Monday, January 17, 2022

BOOK REVIEW: Black Rain Falling (DC Digger, #2) by Jacob Ross

Black Rain Falling is the sequel to The Bone Readers, the first two in what is apparently designed to be four novels collectively called the Camaho Quartet. These books were written by Jacob Ross, a Grenadian-born, award-winning author and poet who lives in Britain. They are police procedural novels, crime thrillers set on an island called Camaho (which is clearly a thinly disguised version of Grenada) featuring two psychologically wounded and ethically complicated detective protagonists in Detective Constables Michael "Digger" Digson and Kathleen Stanislaus and a host of colorful supporting characters and criminals.

The Bone Readers was memorable for its immersive depiction of island life while unspooling a captivating, suspenseful story and introducing the reader to DC Digger and DC Stanislaus (who is invariably referred to as "Miss Stanislaus" in the text). In Black Rain Falling, the stakes are higher for our main characters as Miss Stanislaus fatally shoots in self defense a known criminal (who was also responsible for her traumatic sexual assault when she was a teenager) and Digger’s frenemy/boss/rival Malan Greaves uses this incident to make his move to advance his career while crippling Digger’s and Stanislaus’ by dissolving the special criminal justice investigative unit that all three of them worked at by having them all transferred to a new police station where he gets a promotion and Digger's enemies get easier access to him.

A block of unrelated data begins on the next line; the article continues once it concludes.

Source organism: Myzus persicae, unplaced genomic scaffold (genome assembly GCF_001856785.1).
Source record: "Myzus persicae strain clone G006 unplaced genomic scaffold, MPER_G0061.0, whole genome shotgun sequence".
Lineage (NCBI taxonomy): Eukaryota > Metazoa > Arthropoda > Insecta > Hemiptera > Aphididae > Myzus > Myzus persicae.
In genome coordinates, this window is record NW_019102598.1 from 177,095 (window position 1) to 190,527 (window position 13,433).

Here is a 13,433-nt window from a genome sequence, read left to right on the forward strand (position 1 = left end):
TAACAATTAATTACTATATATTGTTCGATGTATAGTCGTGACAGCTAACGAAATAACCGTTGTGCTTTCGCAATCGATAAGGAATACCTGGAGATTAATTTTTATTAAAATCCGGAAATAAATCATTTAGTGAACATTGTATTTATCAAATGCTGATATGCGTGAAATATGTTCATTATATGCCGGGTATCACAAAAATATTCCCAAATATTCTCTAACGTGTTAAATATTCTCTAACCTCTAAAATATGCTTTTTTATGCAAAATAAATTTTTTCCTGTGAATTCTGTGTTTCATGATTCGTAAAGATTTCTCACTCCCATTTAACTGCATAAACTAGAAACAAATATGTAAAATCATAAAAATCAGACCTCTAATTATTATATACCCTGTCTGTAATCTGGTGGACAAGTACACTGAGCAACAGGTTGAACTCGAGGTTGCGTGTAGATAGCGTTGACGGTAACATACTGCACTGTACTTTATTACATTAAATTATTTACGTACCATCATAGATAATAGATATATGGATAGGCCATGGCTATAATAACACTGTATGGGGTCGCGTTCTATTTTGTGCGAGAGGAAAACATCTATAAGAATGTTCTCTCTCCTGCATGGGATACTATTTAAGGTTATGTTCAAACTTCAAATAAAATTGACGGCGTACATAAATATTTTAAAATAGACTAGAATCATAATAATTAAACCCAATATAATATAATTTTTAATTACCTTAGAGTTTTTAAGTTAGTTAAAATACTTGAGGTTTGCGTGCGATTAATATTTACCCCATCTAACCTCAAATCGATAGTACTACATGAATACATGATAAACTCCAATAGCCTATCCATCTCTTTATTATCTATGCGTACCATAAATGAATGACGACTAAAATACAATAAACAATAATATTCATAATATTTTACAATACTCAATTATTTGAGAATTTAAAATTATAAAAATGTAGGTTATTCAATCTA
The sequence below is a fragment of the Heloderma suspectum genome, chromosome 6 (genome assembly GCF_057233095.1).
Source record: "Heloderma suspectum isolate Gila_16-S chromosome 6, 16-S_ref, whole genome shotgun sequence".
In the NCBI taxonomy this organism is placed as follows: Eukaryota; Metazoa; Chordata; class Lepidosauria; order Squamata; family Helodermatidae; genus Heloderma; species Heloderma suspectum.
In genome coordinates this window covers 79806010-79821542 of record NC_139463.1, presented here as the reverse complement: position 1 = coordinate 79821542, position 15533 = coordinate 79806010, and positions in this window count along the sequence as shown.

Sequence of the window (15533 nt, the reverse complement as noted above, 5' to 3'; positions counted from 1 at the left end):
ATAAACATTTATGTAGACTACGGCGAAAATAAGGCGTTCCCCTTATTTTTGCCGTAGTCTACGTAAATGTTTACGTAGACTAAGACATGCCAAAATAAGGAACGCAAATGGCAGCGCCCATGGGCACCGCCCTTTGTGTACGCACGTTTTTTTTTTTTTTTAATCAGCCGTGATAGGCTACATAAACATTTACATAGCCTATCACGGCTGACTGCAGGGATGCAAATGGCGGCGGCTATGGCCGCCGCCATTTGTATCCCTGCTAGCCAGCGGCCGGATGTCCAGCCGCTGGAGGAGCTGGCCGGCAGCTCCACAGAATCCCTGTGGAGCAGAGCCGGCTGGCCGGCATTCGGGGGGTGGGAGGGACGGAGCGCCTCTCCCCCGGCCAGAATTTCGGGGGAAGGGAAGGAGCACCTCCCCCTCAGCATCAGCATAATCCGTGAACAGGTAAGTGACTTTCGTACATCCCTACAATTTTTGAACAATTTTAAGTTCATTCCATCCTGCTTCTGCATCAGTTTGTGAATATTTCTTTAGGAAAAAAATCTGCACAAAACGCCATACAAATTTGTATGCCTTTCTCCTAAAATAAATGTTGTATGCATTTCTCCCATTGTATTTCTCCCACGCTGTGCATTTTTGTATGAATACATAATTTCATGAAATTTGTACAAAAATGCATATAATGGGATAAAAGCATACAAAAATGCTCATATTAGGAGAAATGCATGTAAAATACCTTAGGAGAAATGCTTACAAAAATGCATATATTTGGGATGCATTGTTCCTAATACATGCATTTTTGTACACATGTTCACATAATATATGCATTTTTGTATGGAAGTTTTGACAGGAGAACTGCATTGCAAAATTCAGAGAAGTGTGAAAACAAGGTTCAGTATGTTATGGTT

However, the central mystery in Black Rain Falling is about how the international drug trade is bringing increased crime that is beginning to impact life on Camaho and neighboring islands. For example, there is a shockingly violent killing, an abundance of “hush money” and an incredibly powerful speedboat that can be used to ferry drugs between multiple islands. Digger and Stanislaus are trying to puzzle out the connections between these pieces before the corrupt powers that be strip them of their ability to do anything about it. 

By the end of the book both Digger and Stanislaus, who have complicated and ambivalent relationships with their fathers will need to rely on familial connections in order to persevere and ultimately succeed.

As with the first book, the reader can come for the compelling characters and thrilling plot but what really sets these mysteries apart from others in the genre is 1) Digger and Stanislaus’ chemistry and teamwork; 2) the verisimilitude of the depiction of the island setting of Camaho (Grenada) and 3) Ross' lyrical writing; the author is an award-winning poet and it shows in the quality of the prose.

Overall, Black Rain Falling is another excellent police procedural written by Jacob Ross, set in the Caribbean with two compelling characters in DC Digger and Miss Stanislaus whom I hope to spend a lot more time with in future installments of the Camaho Quarter.

Title: Black Rain Falling.
Jacob Ross.
Format: Kindle.
Length: 432 pages.
Publisher: Mullholland Books.
Date Published: March 5, 2020.
Date Read: December 30, 2021.